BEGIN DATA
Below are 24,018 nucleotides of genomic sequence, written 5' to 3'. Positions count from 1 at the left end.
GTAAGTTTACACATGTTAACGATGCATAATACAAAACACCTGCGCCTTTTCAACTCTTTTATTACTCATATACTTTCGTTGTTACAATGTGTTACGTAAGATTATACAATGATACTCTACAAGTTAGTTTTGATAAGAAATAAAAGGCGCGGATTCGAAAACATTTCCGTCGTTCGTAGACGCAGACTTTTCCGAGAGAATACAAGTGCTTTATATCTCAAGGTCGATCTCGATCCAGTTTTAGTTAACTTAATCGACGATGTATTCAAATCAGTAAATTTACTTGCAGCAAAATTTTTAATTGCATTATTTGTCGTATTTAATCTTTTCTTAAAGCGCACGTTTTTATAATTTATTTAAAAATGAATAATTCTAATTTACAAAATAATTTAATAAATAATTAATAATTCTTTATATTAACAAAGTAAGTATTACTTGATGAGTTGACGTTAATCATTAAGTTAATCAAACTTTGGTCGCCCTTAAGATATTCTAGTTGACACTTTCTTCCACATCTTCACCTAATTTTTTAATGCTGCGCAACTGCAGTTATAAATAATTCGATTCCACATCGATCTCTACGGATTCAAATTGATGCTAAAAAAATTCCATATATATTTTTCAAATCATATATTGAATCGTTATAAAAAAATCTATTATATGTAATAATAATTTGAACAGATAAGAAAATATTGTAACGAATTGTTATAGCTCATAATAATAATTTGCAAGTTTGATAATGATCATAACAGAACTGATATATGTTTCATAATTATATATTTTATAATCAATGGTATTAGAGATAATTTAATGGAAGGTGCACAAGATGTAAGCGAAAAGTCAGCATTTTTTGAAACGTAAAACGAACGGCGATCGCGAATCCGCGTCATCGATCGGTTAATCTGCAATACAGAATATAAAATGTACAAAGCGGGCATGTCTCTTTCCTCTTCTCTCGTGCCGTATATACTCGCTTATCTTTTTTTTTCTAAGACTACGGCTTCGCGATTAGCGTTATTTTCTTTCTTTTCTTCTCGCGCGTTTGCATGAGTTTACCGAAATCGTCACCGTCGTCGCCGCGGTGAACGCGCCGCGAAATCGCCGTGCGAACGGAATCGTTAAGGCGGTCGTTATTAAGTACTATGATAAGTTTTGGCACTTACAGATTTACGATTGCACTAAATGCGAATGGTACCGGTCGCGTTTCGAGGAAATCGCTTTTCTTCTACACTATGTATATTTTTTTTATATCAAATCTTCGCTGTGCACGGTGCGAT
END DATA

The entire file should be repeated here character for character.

Below are 24,018 nucleotides of genomic sequence, written 5' to 3'. Positions count from 1 at the left end.
GTAAGTTTACACATGTTAACGATGCATAATACAAAACACCTGCGCCTTTTCAACTCTTTTATTACTCATATACTTTCGTTGTTACAATGTGTTACGTAAGATTATACAATGATACTCTACAAGTTAGTTTTGATAAGAAATAAAAGGCGCGGATTCGAAAACATTTCCGTCGTTCGTAGACGCAGACTTTTCCGAGAGAATACAAGTGCTTTATATCTCAAGGTCGATCTCGATCCAGTTTTAGTTAACTTAATCGACGATGTATTCAAATCAGTAAATTTACTTGCAGCAAAATTTTTAATTGCATTATTTGTCGTATTTAATCTTTTCTTAAAGCGCACGTTTTTATAATTTATTTAAAAATGAATAATTCTAATTTACAAAATAATTTAATAAATAATTAATAATTCTTTATATTAACAAAGTAAGTATTACTTGATGAGTTGACGTTAATCATTAAGTTAATCAAACTTTGGTCGCCCTTAAGATATTCTAGTTGACACTTTCTTCCACATCTTCACCTAATTTTTTAATGCTGCGCAACTGCAGTTATAAATAATTCGATTCCACATCGATCTCTACGGATTCAAATTGATGCTAAAAAAATTCCATATATATTTTTCAAATCATATATTGAATCGTTATAAAAAAATCTATTATATGTAATAATAATTTGAACAGATAAGAAAATATTGTAACGAATTGTTATAGCTCATAATAATAATTTGCAAGTTTGATAATGATCATAACAGAACTGATATATGTTTCATAATTATATATTTTATAATCAATGGTATTAGAGATAATTTAATGGAAGGTGCACAAGATGTAAGCGAAAAGTCAGCATTTTTTGAAACGTAAAACGAACGGCGATCGCGAATCCGCGTCATCGATCGGTTAATCTGCAATACAGAATATAAAATGTACAAAGCGGGCATGTCTCTTTCCTCTTCTCTCGTGCCGTATATACTCGCTTATCTTTTTTTTTCTAAGACTACGGCTTCGCGATTAGCGTTATTTTCTTTCTTTTCTTCTCGCGCGTTTGCATGAGTTTACCGAAATCGTCACCGTCGTCGCCGCGGTGAACGCGCCGCGAAATCGCCGTGCGAACGGAATCGTTAAGGCGGTCGTTATTAAGTACTATGATAAGTTTTGGCACTTACAGATTTACGATTGCACTAAATGCGAATGGTACCGGTCGCGTTTCGAGGAAATCGCTTTTCTTCTACACTATGTATATTTTTTTTATATCAAATCTTCGCTGTGCACGGTGCGAT